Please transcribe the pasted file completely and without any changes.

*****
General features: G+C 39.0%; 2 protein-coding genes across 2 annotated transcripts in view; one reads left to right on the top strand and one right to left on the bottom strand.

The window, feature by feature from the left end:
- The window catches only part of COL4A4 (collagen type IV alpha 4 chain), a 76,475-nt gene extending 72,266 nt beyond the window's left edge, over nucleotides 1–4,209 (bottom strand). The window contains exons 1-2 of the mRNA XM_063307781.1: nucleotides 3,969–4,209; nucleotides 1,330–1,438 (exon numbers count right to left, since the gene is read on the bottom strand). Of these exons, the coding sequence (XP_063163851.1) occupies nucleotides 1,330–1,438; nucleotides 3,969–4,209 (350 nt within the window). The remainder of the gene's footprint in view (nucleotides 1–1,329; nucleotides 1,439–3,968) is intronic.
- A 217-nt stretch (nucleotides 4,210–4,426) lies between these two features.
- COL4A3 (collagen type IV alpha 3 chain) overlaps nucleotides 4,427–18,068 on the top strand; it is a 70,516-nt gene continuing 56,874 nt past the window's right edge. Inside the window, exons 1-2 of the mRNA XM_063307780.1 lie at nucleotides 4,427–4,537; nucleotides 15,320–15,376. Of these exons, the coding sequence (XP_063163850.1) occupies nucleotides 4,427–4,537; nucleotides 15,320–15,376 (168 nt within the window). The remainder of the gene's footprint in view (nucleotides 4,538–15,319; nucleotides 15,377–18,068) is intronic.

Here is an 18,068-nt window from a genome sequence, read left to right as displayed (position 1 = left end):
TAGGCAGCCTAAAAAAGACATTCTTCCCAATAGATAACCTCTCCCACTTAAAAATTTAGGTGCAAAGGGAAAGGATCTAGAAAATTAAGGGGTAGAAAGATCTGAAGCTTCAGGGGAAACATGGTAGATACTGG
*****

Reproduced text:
General features: G+C 39.0%; 2 protein-coding genes across 2 annotated transcripts in view; one reads left to right on the top strand and one right to left on the bottom strand.

The window, feature by feature from the left end:
- The window catches only part of COL4A4 (collagen type IV alpha 4 chain), a 76,475-nt gene extending 72,266 nt beyond the window's left edge, over nucleotides 1–4,209 (bottom strand). The window contains exons 1-2 of the mRNA XM_063307781.1: nucleotides 3,969–4,209; nucleotides 1,330–1,438 (exon numbers count right to left, since the gene is read on the bottom strand). Of these exons, the coding sequence (XP_063163851.1) occupies nucleotides 1,330–1,438; nucleotides 3,969–4,209 (350 nt within the window). The remainder of the gene's footprint in view (nucleotides 1–1,329; nucleotides 1,439–3,968) is intronic.
- A 217-nt stretch (nucleotides 4,210–4,426) lies between these two features.
- COL4A3 (collagen type IV alpha 3 chain) overlaps nucleotides 4,427–18,068 on the top strand; it is a 70,516-nt gene continuing 56,874 nt past the window's right edge. Inside the window, exons 1-2 of the mRNA XM_063307780.1 lie at nucleotides 4,427–4,537; nucleotides 15,320–15,376. Of these exons, the coding sequence (XP_063163850.1) occupies nucleotides 4,427–4,537; nucleotides 15,320–15,376 (168 nt within the window). The remainder of the gene's footprint in view (nucleotides 4,538–15,319; nucleotides 15,377–18,068) is intronic.

Here is an 18,068-nt window from a genome sequence, read left to right as displayed (position 1 = left end):
TAGGCAGCCTAAAAAAGACATTCTTCCCAATAGATAACCTCTCCCACTTAAAAATTTAGGTGCAAAGGGAAAGGATCTAGAAAATTAAGGGGTAGAAAGATCTGAAGCTTCAGGGGAAACATGGTAGATACTGG